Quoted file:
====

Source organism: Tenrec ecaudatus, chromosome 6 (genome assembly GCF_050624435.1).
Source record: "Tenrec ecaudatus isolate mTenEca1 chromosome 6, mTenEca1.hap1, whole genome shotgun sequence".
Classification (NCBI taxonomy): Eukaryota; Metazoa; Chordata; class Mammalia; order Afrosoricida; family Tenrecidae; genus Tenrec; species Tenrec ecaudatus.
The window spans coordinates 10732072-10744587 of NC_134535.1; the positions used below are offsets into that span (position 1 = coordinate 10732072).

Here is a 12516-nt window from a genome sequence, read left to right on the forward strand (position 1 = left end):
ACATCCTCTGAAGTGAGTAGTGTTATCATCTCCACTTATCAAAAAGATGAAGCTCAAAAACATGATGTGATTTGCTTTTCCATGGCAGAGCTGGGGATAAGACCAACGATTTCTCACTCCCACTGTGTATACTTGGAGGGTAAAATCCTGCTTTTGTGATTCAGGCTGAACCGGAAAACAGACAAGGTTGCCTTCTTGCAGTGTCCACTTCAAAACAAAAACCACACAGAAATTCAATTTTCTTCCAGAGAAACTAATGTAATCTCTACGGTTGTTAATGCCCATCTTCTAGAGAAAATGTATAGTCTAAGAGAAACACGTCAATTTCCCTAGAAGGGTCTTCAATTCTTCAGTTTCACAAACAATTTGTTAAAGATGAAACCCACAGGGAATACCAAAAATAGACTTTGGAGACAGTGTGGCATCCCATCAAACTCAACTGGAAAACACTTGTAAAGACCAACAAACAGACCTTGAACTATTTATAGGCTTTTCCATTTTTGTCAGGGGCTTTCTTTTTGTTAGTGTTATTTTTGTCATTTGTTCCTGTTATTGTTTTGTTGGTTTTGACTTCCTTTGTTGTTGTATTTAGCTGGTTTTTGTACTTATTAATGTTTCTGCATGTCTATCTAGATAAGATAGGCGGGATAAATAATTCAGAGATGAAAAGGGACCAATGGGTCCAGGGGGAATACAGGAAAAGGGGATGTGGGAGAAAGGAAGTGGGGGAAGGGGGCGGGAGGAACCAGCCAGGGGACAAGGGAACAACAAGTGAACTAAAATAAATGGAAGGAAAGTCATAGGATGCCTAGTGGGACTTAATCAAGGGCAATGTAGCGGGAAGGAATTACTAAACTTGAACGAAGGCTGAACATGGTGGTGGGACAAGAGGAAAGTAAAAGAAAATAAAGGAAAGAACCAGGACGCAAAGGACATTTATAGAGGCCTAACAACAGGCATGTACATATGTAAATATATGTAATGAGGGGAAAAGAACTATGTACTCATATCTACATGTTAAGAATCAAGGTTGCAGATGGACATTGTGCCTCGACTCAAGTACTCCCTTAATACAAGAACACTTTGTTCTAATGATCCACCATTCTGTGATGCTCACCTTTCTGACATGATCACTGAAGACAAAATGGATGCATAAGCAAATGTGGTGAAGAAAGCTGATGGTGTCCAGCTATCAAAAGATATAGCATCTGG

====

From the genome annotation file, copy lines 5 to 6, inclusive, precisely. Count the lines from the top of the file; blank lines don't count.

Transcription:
Here is a 12516-nt window from a genome sequence, read left to right on the forward strand (position 1 = left end):
ACATCCTCTGAAGTGAGTAGTGTTATCATCTCCACTTATCAAAAAGATGAAGCTCAAAAACATGATGTGATTTGCTTTTCCATGGCAGAGCTGGGGATAAGACCAACGATTTCTCACTCCCACTGTGTATACTTGGAGGGTAAAATCCTGCTTTTGTGATTCAGGCTGAACCGGAAAACAGACAAGGTTGCCTTCTTGCAGTGTCCACTTCAAAACAAAAACCACACAGAAATTCAATTTTCTTCCAGAGAAACTAATGTAATCTCTACGGTTGTTAATGCCCATCTTCTAGAGAAAATGTATAGTCTAAGAGAAACACGTCAATTTCCCTAGAAGGGTCTTCAATTCTTCAGTTTCACAAACAATTTGTTAAAGATGAAACCCACAGGGAATACCAAAAATAGACTTTGGAGACAGTGTGGCATCCCATCAAACTCAACTGGAAAACACTTGTAAAGACCAACAAACAGACCTTGAACTATTTATAGGCTTTTCCATTTTTGTCAGGGGCTTTCTTTTTGTTAGTGTTATTTTTGTCATTTGTTCCTGTTATTGTTTTGTTGGTTTTGACTTCCTTTGTTGTTGTATTTAGCTGGTTTTTGTACTTATTAATGTTTCTGCATGTCTATCTAGATAAGATAGGCGGGATAAATAATTCAGAGATGAAAAGGGACCAATGGGTCCAGGGGGAATACAGGAAAAGGGGATGTGGGAGAAAGGAAGTGGGGGAAGGGGGCGGGAGGAACCAGCCAGGGGACAAGGGAACAACAAGTGAACTAAAATAAATGGAAGGAAAGTCATAGGATGCCTAGTGGGACTTAATCAAGGGCAATGTAGCGGGAAGGAATTACTAAACTTGAACGAAGGCTGAACATGGTGGTGGGACAAGAGGAAAGTAAAAGAAAATAAAGGAAAGAACCAGGACGCAAAGGACATTTATAGAGGCCTAACAACAGGCATGTACATATGTAAATATATGTAATGAGGGGAAAAGAACTATGTACTCATATCTACATGTTAAGAATCAAGGTTGCAGATGGACATTGTGCCTCGACTCAAGTACTCCCTTAATACAAGAACACTTTGTTCTAATGATCCACCATTCTGTGATGCTCACCTTTCTGACATGATCACTGAAGACAAAATGGATGCATAAGCAAATGTGGTGAAGAAAGCTGATGGTGTCCAGCTATCAAAAGATATAGCATCTGG